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Buyers & Back-Up Contracts

Are you a frustrated buyer, arriving at open homes only to learn the property is already under contract?

Here’s the thing:  Even after obtaining a contract of sale we can’t advertise it as ‘under contract’ until that contract is unconditional, and a good agent continues to market a property until this is so. Because anything can happen…

If we obtain a contract subject of building and pest, or subject to finance or subject to the sale of the buyer’s home, or whatever other clauses have been added – we usually have 2-3 weeks and in some cases months until notification that the contract is unconditional. 

Having seen a few contracts fall over in my brief time in real estate, my recommendations to buyers are:

  1. Get your finance approval in place BEFORE you commence your search.  Know what you can borrow, know you are approved to the level of price you are searching.  Things can still go pear shaped, but to inspect properties without having written notification that you can borrow to start is simply wasting everybody’s time. 
  2. Don’t wait for an open home.  Many sellers are now opting to NOT have open homes for a whole host of reasons.  Call to arrange a private inspection. Do not hesitate to do so.
  3. If you want the property and it is already under contract, sign a back-up contract.

In the event the first contract is terminated – for whatever reason – the second contract kicks in and the second buyer gets the the property.

It happens.

Most buyers say they will wait and see what happens and tell me to let them know if it falls over.  But it will be too late.  Because someone else will have put a back-up contract in and you won’t even know.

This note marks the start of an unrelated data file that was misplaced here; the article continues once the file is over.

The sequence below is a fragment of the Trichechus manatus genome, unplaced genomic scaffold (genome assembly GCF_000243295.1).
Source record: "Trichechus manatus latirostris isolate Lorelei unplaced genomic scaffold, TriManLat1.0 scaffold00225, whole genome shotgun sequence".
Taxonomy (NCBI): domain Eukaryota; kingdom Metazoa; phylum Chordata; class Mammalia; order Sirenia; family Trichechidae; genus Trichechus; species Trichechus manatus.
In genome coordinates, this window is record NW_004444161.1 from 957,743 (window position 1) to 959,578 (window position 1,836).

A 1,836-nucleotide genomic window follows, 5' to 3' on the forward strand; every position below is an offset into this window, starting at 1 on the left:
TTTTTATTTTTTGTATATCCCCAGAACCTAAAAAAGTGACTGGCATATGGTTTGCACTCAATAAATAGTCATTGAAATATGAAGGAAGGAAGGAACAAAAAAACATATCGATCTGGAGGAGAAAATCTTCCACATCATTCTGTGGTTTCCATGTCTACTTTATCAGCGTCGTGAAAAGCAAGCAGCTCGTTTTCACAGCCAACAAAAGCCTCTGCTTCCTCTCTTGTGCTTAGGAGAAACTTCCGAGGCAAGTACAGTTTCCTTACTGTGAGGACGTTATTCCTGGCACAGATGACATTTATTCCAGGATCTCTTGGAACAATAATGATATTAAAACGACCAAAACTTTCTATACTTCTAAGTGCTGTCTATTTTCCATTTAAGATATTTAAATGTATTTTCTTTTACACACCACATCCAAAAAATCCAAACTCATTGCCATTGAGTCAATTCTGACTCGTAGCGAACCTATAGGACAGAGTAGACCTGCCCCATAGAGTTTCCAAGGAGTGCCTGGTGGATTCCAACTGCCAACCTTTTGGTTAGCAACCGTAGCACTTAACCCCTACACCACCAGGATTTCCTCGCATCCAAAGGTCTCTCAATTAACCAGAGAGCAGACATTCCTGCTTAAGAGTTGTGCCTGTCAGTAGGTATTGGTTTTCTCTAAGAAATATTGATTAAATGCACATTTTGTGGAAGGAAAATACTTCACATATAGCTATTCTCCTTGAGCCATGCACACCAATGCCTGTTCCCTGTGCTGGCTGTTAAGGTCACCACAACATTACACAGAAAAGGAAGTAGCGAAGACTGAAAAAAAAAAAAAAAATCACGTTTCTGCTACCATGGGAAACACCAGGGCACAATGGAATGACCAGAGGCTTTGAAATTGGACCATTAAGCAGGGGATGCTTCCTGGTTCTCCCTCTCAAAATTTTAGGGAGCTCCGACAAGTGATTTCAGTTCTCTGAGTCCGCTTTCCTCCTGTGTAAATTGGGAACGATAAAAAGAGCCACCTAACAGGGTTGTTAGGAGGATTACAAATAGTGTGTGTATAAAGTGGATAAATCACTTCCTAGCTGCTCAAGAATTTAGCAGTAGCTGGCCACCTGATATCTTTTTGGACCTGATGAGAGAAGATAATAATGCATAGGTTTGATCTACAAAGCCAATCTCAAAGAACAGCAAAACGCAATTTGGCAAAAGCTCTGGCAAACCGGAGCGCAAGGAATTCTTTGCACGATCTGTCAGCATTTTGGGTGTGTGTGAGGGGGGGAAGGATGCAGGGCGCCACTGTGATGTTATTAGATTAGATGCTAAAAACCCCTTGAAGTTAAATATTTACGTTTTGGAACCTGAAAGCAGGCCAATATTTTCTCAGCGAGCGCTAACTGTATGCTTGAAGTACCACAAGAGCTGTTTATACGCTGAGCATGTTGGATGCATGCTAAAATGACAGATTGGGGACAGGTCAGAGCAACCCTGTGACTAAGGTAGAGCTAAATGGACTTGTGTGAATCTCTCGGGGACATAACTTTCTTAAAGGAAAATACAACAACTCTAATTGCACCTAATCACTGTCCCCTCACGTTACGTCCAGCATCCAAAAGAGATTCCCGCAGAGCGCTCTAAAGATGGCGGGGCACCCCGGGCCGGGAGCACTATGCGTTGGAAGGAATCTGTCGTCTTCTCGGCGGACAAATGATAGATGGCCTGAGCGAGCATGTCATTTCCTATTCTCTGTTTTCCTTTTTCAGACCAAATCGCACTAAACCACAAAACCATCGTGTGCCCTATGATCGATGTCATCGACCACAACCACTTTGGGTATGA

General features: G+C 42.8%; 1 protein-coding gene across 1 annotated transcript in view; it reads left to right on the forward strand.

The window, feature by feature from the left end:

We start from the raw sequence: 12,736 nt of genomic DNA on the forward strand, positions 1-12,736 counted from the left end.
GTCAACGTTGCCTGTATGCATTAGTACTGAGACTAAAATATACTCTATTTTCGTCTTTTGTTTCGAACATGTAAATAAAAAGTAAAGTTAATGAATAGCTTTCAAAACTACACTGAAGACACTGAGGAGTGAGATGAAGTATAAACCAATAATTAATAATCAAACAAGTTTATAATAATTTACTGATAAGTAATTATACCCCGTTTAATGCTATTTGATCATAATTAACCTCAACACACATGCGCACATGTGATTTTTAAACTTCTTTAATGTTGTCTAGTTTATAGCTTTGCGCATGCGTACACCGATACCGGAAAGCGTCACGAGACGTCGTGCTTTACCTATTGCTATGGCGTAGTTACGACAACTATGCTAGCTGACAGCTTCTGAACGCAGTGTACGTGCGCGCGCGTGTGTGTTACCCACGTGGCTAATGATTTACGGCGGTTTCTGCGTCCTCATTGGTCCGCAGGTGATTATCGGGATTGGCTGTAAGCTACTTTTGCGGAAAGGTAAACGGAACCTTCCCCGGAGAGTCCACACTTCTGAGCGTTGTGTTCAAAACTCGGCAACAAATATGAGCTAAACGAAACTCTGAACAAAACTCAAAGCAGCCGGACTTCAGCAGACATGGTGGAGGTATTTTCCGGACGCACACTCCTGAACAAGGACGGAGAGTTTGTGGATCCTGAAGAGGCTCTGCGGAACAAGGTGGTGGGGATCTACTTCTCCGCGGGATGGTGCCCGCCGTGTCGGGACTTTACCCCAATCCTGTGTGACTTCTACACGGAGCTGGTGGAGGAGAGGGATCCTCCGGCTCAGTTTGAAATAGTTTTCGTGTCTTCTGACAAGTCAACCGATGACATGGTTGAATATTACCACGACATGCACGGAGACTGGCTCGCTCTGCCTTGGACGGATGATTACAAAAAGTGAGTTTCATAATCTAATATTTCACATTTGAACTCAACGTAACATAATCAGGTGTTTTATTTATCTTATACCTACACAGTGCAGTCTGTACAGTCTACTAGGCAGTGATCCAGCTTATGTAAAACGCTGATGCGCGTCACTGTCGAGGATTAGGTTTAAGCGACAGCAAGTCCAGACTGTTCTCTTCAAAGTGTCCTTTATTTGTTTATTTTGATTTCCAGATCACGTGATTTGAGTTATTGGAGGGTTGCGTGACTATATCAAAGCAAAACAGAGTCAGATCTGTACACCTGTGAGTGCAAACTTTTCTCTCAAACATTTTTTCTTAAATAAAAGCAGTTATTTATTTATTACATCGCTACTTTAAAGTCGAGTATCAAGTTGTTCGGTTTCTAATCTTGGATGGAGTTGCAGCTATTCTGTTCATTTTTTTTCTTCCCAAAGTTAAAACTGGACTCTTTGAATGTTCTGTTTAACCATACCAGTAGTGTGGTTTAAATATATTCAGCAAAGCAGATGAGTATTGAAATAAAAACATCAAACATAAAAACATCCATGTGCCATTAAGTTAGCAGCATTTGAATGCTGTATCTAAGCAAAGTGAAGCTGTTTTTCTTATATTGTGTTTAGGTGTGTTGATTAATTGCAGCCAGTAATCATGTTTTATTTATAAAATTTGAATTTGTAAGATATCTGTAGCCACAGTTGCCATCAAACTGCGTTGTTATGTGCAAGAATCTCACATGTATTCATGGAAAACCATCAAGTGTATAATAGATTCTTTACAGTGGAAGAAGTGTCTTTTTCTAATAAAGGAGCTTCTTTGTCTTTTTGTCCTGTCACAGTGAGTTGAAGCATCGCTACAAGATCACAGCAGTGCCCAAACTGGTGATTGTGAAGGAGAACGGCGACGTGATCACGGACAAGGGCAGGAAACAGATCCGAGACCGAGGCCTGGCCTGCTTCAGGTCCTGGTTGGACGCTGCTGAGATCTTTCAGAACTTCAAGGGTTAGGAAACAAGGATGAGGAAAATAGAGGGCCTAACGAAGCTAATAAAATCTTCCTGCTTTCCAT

In the situation where we have more buyers than sellers as we do today, this is absolutely the way to go to secure something in this rising market. 

While you cannot be gazumped in Queensland once you have a contract, you do still have to beware once the agent has obtained a back-up contract, because this gives the seller options, and removes yours.

Let’s say the back-up contract is for the same amount or a higher sum than the first, with better terms.

in the event you as first buyer want to extend any clause because you need more time for finance approval, for example, the seller likely won’t grant it. They are under no obligation to do so.  You signed a contract with a 14 day finance clause.  That you need more time is not the seller’s problem.

In this case, you would be given the option to go unconditional on the existing contract immediately, terminate the contract under the clause in which you have an issue (finance), or have the seller terminate the contract in favour of the back-up.

Other triggers of a back-up contract can be loosely completed paperwork on the first contract, or the first buyer not providing the seller with clause satisfaction (building & pest, finance) notifications on time. 

Under such circumstances your contract can be lawfully terminated by the seller.  And the second buyer gets the property.

Never get complacent with banks or building inspections, and the time-frame required for notification of satisfaction of each clause.

For this reason I chase for notifications throughout the due diligence process, never waiting for the end date. 

If you have finance approval 3 days from the deadline, let the agent and your solicitor know so notification can be passed to seller.  Likewise with all other clauses.

I have seen back-up contracts triggered due to slothful banks, complacent buyers, missed inspections and even incorrect due date advice from the buyer’s solicitor. 

PS There is a reason I recommend the inspectors and conveyancers I do…and not others.